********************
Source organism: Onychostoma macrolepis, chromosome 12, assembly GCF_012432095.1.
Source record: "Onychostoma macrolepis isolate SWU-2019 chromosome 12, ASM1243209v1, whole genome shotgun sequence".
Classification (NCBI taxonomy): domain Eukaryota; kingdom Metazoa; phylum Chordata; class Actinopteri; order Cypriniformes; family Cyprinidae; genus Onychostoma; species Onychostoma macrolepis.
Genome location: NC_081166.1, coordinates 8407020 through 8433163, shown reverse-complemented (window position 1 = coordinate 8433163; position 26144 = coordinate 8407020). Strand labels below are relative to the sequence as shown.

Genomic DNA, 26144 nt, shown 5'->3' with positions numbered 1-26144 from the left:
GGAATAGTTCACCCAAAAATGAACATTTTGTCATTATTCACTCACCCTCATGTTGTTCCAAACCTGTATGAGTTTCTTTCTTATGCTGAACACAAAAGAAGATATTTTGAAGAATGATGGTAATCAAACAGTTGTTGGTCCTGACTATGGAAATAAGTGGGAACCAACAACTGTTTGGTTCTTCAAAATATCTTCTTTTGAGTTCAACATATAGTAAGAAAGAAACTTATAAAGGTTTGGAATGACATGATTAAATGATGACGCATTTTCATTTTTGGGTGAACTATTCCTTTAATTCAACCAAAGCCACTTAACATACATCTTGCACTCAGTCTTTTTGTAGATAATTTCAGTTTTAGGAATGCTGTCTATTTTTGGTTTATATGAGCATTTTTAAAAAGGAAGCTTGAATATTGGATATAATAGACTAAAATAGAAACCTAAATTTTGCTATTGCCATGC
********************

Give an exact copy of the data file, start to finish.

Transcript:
Source organism: Onychostoma macrolepis, chromosome 12, assembly GCF_012432095.1.
Source record: "Onychostoma macrolepis isolate SWU-2019 chromosome 12, ASM1243209v1, whole genome shotgun sequence".
Classification (NCBI taxonomy): domain Eukaryota; kingdom Metazoa; phylum Chordata; class Actinopteri; order Cypriniformes; family Cyprinidae; genus Onychostoma; species Onychostoma macrolepis.
Genome location: NC_081166.1, coordinates 8407020 through 8433163, shown reverse-complemented (window position 1 = coordinate 8433163; position 26144 = coordinate 8407020). Strand labels below are relative to the sequence as shown.

Genomic DNA, 26144 nt, shown 5'->3' with positions numbered 1-26144 from the left:
GGAATAGTTCACCCAAAAATGAACATTTTGTCATTATTCACTCACCCTCATGTTGTTCCAAACCTGTATGAGTTTCTTTCTTATGCTGAACACAAAAGAAGATATTTTGAAGAATGATGGTAATCAAACAGTTGTTGGTCCTGACTATGGAAATAAGTGGGAACCAACAACTGTTTGGTTCTTCAAAATATCTTCTTTTGAGTTCAACATATAGTAAGAAAGAAACTTATAAAGGTTTGGAATGACATGATTAAATGATGACGCATTTTCATTTTTGGGTGAACTATTCCTTTAATTCAACCAAAGCCACTTAACATACATCTTGCACTCAGTCTTTTTGTAGATAATTTCAGTTTTAGGAATGCTGTCTATTTTTGGTTTATATGAGCATTTTTAAAAAGGAAGCTTGAATATTGGATATAATAGACTAAAATAGAAACCTAAATTTTGCTATTGCCATGC